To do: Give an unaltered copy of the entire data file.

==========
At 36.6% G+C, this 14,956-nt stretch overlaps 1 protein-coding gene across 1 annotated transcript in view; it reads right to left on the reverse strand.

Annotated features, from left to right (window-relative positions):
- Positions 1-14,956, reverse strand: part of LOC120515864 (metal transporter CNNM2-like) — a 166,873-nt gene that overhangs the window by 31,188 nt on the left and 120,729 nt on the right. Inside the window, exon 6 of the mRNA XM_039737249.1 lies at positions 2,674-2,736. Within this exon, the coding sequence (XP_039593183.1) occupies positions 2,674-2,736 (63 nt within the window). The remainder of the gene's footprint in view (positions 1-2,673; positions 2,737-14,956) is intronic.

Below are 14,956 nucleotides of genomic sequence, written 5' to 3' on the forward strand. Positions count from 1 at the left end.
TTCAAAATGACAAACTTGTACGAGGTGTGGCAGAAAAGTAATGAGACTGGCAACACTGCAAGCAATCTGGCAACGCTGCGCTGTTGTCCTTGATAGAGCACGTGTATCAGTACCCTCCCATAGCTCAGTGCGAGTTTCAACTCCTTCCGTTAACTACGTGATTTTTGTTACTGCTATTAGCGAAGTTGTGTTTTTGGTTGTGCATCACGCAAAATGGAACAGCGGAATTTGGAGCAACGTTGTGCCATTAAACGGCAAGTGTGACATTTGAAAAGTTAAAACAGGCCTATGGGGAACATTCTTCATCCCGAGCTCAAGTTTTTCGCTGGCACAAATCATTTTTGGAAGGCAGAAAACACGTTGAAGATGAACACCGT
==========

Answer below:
At 36.6% G+C, this 14,956-nt stretch overlaps 1 protein-coding gene across 1 annotated transcript in view; it reads right to left on the reverse strand.

Annotated features, from left to right (window-relative positions):
- Positions 1-14,956, reverse strand: part of LOC120515864 (metal transporter CNNM2-like) — a 166,873-nt gene that overhangs the window by 31,188 nt on the left and 120,729 nt on the right. Inside the window, exon 6 of the mRNA XM_039737249.1 lies at positions 2,674-2,736. Within this exon, the coding sequence (XP_039593183.1) occupies positions 2,674-2,736 (63 nt within the window). The remainder of the gene's footprint in view (positions 1-2,673; positions 2,737-14,956) is intronic.

Below are 14,956 nucleotides of genomic sequence, written 5' to 3' on the forward strand. Positions count from 1 at the left end.
TTCAAAATGACAAACTTGTACGAGGTGTGGCAGAAAAGTAATGAGACTGGCAACACTGCAAGCAATCTGGCAACGCTGCGCTGTTGTCCTTGATAGAGCACGTGTATCAGTACCCTCCCATAGCTCAGTGCGAGTTTCAACTCCTTCCGTTAACTACGTGATTTTTGTTACTGCTATTAGCGAAGTTGTGTTTTTGGTTGTGCATCACGCAAAATGGAACAGCGGAATTTGGAGCAACGTTGTGCCATTAAACGGCAAGTGTGACATTTGAAAAGTTAAAACAGGCCTATGGGGAACATTCTTCATCCCGAGCTCAAGTTTTTCGCTGGCACAAATCATTTTTGGAAGGCAGAAAACACGTTGAAGATGAACACCGT